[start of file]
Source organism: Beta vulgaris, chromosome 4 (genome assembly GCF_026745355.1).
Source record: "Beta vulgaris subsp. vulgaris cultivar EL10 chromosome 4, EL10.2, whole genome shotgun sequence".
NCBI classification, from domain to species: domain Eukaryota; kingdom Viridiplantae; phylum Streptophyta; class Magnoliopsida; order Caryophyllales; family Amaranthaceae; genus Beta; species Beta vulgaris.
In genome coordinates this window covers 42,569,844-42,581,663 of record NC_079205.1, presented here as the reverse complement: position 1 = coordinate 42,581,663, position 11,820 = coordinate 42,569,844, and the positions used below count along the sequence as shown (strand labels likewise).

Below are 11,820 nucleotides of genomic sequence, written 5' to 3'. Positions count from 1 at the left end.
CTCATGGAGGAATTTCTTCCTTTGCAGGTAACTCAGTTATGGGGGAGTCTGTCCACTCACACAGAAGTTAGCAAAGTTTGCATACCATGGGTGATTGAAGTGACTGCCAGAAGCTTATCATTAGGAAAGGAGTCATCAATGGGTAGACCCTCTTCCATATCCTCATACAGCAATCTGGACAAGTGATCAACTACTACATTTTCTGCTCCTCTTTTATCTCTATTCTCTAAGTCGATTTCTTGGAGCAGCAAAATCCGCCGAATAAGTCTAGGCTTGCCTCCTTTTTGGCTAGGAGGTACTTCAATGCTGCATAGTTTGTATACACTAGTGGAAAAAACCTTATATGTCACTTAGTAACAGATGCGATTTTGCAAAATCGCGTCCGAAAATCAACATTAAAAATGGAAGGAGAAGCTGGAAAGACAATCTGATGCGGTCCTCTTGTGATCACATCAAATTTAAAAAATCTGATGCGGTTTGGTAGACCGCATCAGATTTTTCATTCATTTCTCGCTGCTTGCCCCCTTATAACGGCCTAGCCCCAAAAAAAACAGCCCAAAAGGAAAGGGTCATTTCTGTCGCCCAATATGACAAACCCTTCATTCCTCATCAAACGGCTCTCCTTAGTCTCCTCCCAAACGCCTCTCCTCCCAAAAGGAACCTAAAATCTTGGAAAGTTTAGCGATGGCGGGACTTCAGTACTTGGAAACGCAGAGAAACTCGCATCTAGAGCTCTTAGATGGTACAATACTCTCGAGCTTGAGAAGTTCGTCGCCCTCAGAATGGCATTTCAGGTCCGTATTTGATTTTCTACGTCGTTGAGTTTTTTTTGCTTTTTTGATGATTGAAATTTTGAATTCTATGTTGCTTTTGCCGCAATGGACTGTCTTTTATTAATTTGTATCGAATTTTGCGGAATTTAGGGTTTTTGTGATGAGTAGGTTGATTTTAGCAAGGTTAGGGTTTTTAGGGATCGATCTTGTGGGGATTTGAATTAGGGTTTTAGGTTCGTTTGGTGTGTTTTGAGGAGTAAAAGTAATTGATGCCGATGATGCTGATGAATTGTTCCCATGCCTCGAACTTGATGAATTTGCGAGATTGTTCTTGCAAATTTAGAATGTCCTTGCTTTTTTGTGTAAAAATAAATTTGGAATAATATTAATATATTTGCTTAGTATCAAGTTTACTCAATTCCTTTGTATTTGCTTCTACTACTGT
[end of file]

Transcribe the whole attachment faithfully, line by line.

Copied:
Source organism: Beta vulgaris, chromosome 4 (genome assembly GCF_026745355.1).
Source record: "Beta vulgaris subsp. vulgaris cultivar EL10 chromosome 4, EL10.2, whole genome shotgun sequence".
NCBI classification, from domain to species: domain Eukaryota; kingdom Viridiplantae; phylum Streptophyta; class Magnoliopsida; order Caryophyllales; family Amaranthaceae; genus Beta; species Beta vulgaris.
In genome coordinates this window covers 42,569,844-42,581,663 of record NC_079205.1, presented here as the reverse complement: position 1 = coordinate 42,581,663, position 11,820 = coordinate 42,569,844, and the positions used below count along the sequence as shown (strand labels likewise).

Below are 11,820 nucleotides of genomic sequence, written 5' to 3'. Positions count from 1 at the left end.
CTCATGGAGGAATTTCTTCCTTTGCAGGTAACTCAGTTATGGGGGAGTCTGTCCACTCACACAGAAGTTAGCAAAGTTTGCATACCATGGGTGATTGAAGTGACTGCCAGAAGCTTATCATTAGGAAAGGAGTCATCAATGGGTAGACCCTCTTCCATATCCTCATACAGCAATCTGGACAAGTGATCAACTACTACATTTTCTGCTCCTCTTTTATCTCTATTCTCTAAGTCGATTTCTTGGAGCAGCAAAATCCGCCGAATAAGTCTAGGCTTGCCTCCTTTTTGGCTAGGAGGTACTTCAATGCTGCATAGTTTGTATACACTAGTGGAAAAAACCTTATATGTCACTTAGTAACAGATGCGATTTTGCAAAATCGCGTCCGAAAATCAACATTAAAAATGGAAGGAGAAGCTGGAAAGACAATCTGATGCGGTCCTCTTGTGATCACATCAAATTTAAAAAATCTGATGCGGTTTGGTAGACCGCATCAGATTTTTCATTCATTTCTCGCTGCTTGCCCCCTTATAACGGCCTAGCCCCAAAAAAAACAGCCCAAAAGGAAAGGGTCATTTCTGTCGCCCAATATGACAAACCCTTCATTCCTCATCAAACGGCTCTCCTTAGTCTCCTCCCAAACGCCTCTCCTCCCAAAAGGAACCTAAAATCTTGGAAAGTTTAGCGATGGCGGGACTTCAGTACTTGGAAACGCAGAGAAACTCGCATCTAGAGCTCTTAGATGGTACAATACTCTCGAGCTTGAGAAGTTCGTCGCCCTCAGAATGGCATTTCAGGTCCGTATTTGATTTTCTACGTCGTTGAGTTTTTTTTGCTTTTTTGATGATTGAAATTTTGAATTCTATGTTGCTTTTGCCGCAATGGACTGTCTTTTATTAATTTGTATCGAATTTTGCGGAATTTAGGGTTTTTGTGATGAGTAGGTTGATTTTAGCAAGGTTAGGGTTTTTAGGGATCGATCTTGTGGGGATTTGAATTAGGGTTTTAGGTTCGTTTGGTGTGTTTTGAGGAGTAAAAGTAATTGATGCCGATGATGCTGATGAATTGTTCCCATGCCTCGAACTTGATGAATTTGCGAGATTGTTCTTGCAAATTTAGAATGTCCTTGCTTTTTTGTGTAAAAATAAATTTGGAATAATATTAATATATTTGCTTAGTATCAAGTTTACTCAATTCCTTTGTATTTGCTTCTACTACTGT